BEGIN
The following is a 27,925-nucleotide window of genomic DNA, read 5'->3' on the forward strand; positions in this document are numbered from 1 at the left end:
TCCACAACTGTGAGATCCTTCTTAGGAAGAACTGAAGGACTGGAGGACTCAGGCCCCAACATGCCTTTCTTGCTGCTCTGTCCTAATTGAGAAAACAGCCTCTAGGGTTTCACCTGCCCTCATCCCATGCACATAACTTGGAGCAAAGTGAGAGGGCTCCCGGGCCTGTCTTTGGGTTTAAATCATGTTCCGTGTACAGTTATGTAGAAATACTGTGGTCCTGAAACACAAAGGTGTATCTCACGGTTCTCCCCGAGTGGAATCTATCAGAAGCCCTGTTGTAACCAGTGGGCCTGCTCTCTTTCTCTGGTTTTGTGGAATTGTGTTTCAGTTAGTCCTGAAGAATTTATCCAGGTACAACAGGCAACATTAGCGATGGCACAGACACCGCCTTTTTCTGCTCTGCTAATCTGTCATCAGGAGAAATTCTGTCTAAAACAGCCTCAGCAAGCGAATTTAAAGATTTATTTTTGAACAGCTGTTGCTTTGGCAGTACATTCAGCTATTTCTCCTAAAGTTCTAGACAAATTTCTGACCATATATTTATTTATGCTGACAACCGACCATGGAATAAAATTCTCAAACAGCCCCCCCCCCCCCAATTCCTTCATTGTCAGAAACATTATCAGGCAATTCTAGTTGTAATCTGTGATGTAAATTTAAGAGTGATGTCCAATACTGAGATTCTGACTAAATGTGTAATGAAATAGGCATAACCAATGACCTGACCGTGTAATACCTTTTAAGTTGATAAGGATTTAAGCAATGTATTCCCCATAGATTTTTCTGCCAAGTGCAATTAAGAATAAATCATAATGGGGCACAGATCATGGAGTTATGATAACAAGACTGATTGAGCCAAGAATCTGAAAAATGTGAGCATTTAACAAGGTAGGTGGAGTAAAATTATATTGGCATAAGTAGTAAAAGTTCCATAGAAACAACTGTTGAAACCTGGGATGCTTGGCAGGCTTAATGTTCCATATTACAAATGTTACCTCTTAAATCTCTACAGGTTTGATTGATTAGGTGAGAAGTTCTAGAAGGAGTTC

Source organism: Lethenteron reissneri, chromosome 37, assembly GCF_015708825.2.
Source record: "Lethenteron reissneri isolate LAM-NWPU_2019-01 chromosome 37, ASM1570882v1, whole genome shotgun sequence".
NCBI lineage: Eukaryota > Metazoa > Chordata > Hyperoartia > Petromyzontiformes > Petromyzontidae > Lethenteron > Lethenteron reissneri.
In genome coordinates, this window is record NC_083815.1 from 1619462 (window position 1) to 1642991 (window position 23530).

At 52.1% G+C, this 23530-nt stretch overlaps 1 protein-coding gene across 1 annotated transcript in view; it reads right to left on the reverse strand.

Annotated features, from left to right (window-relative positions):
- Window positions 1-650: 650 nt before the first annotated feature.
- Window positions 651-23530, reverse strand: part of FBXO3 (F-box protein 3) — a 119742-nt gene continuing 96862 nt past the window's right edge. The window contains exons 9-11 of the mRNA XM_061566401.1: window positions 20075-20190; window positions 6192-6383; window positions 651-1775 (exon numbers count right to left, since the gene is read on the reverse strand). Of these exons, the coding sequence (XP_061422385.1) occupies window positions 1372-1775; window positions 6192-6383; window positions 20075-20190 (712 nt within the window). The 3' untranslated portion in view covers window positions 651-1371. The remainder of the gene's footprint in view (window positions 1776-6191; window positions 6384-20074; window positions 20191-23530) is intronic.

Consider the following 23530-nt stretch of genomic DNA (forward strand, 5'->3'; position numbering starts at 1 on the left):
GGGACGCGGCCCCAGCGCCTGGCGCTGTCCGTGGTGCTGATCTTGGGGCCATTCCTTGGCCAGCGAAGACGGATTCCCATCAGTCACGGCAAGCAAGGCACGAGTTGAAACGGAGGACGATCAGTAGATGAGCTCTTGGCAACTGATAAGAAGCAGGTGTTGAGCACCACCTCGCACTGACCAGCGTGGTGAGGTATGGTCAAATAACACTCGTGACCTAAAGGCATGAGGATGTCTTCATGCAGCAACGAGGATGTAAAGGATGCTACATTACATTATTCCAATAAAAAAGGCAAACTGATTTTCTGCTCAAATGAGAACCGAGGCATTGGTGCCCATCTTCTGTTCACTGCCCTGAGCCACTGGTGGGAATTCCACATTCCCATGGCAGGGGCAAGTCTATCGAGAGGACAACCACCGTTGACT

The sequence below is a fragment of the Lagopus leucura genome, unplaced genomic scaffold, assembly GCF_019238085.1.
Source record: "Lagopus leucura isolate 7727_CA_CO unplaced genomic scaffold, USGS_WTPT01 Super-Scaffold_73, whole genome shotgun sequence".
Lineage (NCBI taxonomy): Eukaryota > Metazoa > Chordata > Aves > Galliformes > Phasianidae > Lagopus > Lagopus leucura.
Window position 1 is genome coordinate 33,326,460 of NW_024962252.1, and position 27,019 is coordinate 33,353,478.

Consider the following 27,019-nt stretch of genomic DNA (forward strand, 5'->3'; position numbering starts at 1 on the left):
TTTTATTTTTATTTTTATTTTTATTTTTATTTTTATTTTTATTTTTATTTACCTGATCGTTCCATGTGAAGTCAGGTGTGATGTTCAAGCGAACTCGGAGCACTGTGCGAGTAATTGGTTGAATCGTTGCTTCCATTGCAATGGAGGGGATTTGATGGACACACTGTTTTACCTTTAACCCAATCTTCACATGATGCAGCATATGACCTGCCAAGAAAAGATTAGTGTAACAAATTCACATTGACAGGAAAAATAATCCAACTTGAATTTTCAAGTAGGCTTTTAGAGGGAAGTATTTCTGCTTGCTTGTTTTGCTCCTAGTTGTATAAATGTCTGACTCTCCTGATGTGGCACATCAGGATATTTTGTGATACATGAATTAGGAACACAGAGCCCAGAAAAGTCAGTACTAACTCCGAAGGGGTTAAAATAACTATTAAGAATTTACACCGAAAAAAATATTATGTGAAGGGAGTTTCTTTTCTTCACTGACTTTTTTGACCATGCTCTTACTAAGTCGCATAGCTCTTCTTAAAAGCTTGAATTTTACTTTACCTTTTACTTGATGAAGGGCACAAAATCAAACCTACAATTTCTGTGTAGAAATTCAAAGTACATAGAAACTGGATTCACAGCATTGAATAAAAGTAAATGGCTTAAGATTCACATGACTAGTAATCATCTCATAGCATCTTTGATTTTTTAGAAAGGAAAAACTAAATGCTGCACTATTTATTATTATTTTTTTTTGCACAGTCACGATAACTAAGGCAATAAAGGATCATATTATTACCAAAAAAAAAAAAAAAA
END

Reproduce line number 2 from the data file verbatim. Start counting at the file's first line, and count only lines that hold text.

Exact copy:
TCCACAACTGTGAGATCCTTCTTAGGAAGAACTGAAGGACTGGAGGACTCAGGCCCCAACATGCCTTTCTTGCTGCTCTGTCCTAATTGAGAAAACAGCCTCTAGGGTTTCACCTGCCCTCATCCCATGCACATAACTTGGAGCAAAGTGAGAGGGCTCCCGGGCCTGTCTTTGGGTTTAAATCATGTTCCGTGTACAGTTATGTAGAAATACTGTGGTCCTGAAACACAAAGGTGTATCTCACGGTTCTCCCCGAGTGGAATCTATCAGAAGCCCTGTTGTAACCAGTGGGCCTGCTCTCTTTCTCTGGTTTTGTGGAATTGTGTTTCAGTTAGTCCTGAAGAATTTATCCAGGTACAACAGGCAACATTAGCGATGGCACAGACACCGCCTTTTTCTGCTCTGCTAATCTGTCATCAGGAGAAATTCTGTCTAAAACAGCCTCAGCAAGCGAATTTAAAGATTTATTTTTGAACAGCTGTTGCTTTGGCAGTACATTCAGCTATTTCTCCTAAAGTTCTAGACAAATTTCTGACCATATATTTATTTATGCTGACAACCGACCATGGAATAAAATTCTCAAACAGCCCCCCCCCCCCCAATTCCTTCATTGTCAGAAACATTATCAGGCAATTCTAGTTGTAATCTGTGATGTAAATTTAAGAGTGATGTCCAATACTGAGATTCTGACTAAATGTGTAATGAAATAGGCATAACCAATGACCTGACCGTGTAATACCTTTTAAGTTGATAAGGATTTAAGCAATGTATTCCCCATAGATTTTTCTGCCAAGTGCAATTAAGAATAAATCATAATGGGGCACAGATCATGGAGTTATGATAACAAGACTGATTGAGCCAAGAATCTGAAAAATGTGAGCATTTAACAAGGTAGGTGGAGTAAAATTATATTGGCATAAGTAGTAAAAGTTCCATAGAAACAACTGTTGAAACCTGGGATGCTTGGCAGGCTTAATGTTCCATATTACAAATGTTACCTCTTAAATCTCTACAGGTTTGATTGATTAGGTGAGAAGTTCTAGAAGGAGTTC